Im sure Nigel Ward (FAA) also found another low speed thing the Harrier could do due to the air from the exhausts causing lift under the stabs.

Today I'm really not sure either have any practical application in a fight tbh or even if they had back in 82.
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Unread post13 Jun 2011, 00:24

popcorn wrote:
spazsinbad wrote:aaam said: "Something else that may also figure in is that although it'll be easier and probably safer to operate, the F-35B, with its more complex operation may not have all the flexibility of the Harrier in this mode." Do you mean in takeoff mode or VL or...?

Seems to me that the F-35B beats the Harrier in every way in general terms. What flexibility does the F-35B lack compared to the Harrier? Thanks.


VIFFing?


Operationally, the F-35B's capabilities definitely exceed that of the Harrier's. I was referring strictly to the engine-borne takeoff/landing phases. ON the F-35B the process is fully automated, more complex and you could almost think of the engine-borne mode as airborne landing gear. A STO takeoff in the AV-8 is nozzles aft, full power, when accelerated to the precomputed speed, nozzles to the intermediate stop selected, and you're airborne. Landing is slow to transition speed, nozzles down or slightly forward, power as needed until touchdown. F-35 is not that simple, and I'm not sure they'll have the ability to do all the Harrier can during those phases. However, that doesn't mean it won't work. Besides, this portion of a mission is a small percentage of the total flight.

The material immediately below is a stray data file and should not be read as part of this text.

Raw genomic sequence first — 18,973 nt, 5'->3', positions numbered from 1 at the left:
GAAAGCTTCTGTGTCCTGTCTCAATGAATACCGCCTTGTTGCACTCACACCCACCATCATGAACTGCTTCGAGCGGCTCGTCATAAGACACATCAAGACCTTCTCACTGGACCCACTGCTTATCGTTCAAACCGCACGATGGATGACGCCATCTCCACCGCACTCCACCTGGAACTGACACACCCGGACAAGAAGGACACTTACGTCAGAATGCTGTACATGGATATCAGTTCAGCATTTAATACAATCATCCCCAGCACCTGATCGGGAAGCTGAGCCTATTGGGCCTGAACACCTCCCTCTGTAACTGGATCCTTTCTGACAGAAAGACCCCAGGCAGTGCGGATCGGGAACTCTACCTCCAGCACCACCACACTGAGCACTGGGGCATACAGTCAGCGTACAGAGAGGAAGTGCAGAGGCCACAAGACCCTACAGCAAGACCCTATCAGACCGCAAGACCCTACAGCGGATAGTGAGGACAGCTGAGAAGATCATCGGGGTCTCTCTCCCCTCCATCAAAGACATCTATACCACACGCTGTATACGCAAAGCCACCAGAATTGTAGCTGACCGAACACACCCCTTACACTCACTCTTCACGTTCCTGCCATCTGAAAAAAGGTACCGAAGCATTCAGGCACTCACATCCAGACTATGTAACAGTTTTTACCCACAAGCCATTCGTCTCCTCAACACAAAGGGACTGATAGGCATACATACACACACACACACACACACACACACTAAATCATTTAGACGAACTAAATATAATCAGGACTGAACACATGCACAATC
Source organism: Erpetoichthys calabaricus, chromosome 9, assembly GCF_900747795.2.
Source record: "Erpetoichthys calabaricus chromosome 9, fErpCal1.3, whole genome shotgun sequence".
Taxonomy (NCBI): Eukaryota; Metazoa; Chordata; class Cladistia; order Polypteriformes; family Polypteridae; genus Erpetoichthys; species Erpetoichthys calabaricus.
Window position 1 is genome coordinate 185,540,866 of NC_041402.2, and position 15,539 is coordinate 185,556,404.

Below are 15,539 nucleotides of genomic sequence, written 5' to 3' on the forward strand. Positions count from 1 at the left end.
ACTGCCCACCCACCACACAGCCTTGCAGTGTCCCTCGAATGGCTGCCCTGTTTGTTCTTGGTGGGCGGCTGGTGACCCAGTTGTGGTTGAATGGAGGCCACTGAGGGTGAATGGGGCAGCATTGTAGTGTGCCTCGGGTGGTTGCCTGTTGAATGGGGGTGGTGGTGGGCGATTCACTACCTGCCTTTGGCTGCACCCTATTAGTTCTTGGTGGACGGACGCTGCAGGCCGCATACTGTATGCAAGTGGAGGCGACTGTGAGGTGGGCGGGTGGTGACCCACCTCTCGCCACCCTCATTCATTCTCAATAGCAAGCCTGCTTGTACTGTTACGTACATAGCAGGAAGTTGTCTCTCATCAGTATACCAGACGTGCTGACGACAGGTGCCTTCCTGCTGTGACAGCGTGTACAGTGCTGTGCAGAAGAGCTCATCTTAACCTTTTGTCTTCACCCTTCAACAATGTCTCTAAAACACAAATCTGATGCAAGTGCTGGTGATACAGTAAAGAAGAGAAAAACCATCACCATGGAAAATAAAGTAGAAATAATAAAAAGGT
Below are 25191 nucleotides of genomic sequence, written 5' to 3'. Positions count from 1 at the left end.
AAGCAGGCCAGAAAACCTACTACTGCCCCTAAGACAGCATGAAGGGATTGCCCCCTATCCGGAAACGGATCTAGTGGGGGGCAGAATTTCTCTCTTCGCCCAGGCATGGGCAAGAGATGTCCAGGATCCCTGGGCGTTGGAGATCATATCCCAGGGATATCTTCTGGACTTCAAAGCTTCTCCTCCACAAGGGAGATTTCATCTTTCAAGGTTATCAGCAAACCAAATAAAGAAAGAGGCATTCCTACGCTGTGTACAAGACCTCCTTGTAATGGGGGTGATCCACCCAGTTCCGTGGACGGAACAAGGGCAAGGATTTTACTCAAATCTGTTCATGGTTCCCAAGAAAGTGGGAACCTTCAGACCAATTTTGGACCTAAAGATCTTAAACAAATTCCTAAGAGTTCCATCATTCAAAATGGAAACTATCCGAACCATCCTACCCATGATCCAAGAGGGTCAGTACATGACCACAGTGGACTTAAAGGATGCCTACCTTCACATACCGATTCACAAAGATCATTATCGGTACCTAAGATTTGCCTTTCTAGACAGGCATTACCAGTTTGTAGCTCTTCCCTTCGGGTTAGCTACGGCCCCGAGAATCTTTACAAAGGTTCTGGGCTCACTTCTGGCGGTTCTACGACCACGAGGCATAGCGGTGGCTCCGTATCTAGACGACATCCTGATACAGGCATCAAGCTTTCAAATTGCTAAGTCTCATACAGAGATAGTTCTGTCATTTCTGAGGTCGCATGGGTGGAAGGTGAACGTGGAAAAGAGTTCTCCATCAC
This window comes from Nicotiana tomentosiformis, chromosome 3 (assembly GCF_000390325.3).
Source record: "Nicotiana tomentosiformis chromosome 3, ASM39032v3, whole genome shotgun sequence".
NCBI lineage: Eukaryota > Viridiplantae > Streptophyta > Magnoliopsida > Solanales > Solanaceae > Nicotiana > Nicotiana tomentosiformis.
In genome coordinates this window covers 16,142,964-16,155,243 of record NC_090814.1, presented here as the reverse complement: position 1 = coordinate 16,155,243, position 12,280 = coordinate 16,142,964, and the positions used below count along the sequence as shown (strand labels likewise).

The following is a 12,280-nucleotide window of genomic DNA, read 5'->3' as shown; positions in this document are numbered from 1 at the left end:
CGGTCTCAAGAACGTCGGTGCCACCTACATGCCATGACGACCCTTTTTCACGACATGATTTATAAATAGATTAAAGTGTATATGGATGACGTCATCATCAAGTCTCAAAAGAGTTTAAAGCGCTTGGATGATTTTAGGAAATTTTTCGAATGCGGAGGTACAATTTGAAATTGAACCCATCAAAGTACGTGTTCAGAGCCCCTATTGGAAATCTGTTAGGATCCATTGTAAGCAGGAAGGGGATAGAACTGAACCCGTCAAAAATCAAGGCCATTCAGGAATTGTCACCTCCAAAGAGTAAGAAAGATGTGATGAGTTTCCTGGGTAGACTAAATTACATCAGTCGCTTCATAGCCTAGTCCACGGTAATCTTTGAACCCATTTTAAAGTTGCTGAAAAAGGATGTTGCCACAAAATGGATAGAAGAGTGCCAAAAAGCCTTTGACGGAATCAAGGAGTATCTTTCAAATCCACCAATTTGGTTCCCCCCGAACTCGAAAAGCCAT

VIFFing kind of faded away partly for the reasons that flighthawk mentioned, but also because it was overcome by technology. VIFF made it virtually impossible to get a gun solution on a Harrier, but in the age of modern missiles, who cared? You couldn't dodge them with VIFF, and once you did it you were low on energy. AFAIK, VIFF was not used in the Falklands War.
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Unread post13 Jun 2011, 01:28

aaam I don't follow your reasoning here why the F-35B is deficient, perhaps we need to be patient to see what it can do. "... [Harrier] Landing is slow to transition speed, nozzles down or slightly forward, power as needed until touchdown. F-35 is not that simple, and I'm not sure they'll have the ability to do all the Harrier can during those phases. However, that doesn't mean it won't work...."

A former SHAR pilot has told me that yes VIFFing is useless as described - especially when the actual effect is known by opponent but (when unknown by Argentinians) it was talked up during the Falklands War as a propaganda ploy about the 'black art of VIFFing possesed by the SHAR'.
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Unread post13 Jun 2011, 17:59

When the opposing pilot knows to look for VIFF, it just robs the Harrier of its momentum and makes it an easy target when the other plane comes back around.
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Unread post17 Jun 2011, 03:35